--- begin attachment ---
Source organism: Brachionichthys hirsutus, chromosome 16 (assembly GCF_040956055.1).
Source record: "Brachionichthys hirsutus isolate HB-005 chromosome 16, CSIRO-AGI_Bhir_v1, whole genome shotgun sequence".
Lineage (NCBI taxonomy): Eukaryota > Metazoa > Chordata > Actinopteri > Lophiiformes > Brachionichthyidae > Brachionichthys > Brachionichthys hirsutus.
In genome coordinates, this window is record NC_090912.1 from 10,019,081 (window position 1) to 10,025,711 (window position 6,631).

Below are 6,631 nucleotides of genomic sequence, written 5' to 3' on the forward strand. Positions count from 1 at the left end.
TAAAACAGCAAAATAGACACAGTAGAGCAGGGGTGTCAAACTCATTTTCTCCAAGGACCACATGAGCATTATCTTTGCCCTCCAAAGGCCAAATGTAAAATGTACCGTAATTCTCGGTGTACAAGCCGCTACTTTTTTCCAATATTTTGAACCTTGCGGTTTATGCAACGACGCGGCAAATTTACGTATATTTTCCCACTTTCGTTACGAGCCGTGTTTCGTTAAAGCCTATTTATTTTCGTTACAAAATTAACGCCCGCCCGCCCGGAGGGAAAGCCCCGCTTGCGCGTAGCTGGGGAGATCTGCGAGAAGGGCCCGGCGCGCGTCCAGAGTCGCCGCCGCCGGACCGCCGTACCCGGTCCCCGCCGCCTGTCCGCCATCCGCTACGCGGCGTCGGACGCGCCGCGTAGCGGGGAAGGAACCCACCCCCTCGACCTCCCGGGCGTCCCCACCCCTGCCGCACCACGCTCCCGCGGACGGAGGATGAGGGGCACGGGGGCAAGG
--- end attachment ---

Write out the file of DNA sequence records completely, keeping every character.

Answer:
Source organism: Brachionichthys hirsutus, chromosome 16 (assembly GCF_040956055.1).
Source record: "Brachionichthys hirsutus isolate HB-005 chromosome 16, CSIRO-AGI_Bhir_v1, whole genome shotgun sequence".
Lineage (NCBI taxonomy): Eukaryota > Metazoa > Chordata > Actinopteri > Lophiiformes > Brachionichthyidae > Brachionichthys > Brachionichthys hirsutus.
In genome coordinates, this window is record NC_090912.1 from 10,019,081 (window position 1) to 10,025,711 (window position 6,631).

Below are 6,631 nucleotides of genomic sequence, written 5' to 3' on the forward strand. Positions count from 1 at the left end.
TAAAACAGCAAAATAGACACAGTAGAGCAGGGGTGTCAAACTCATTTTCTCCAAGGACCACATGAGCATTATCTTTGCCCTCCAAAGGCCAAATGTAAAATGTACCGTAATTCTCGGTGTACAAGCCGCTACTTTTTTCCAATATTTTGAACCTTGCGGTTTATGCAACGACGCGGCAAATTTACGTATATTTTCCCACTTTCGTTACGAGCCGTGTTTCGTTAAAGCCTATTTATTTTCGTTACAAAATTAACGCCCGCCCGCCCGGAGGGAAAGCCCCGCTTGCGCGTAGCTGGGGAGATCTGCGAGAAGGGCCCGGCGCGCGTCCAGAGTCGCCGCCGCCGGACCGCCGTACCCGGTCCCCGCCGCCTGTCCGCCATCCGCTACGCGGCGTCGGACGCGCCGCGTAGCGGGGAAGGAACCCACCCCCTCGACCTCCCGGGCGTCCCCACCCCTGCCGCACCACGCTCCCGCGGACGGAGGATGAGGGGCACGGGGGCAAGG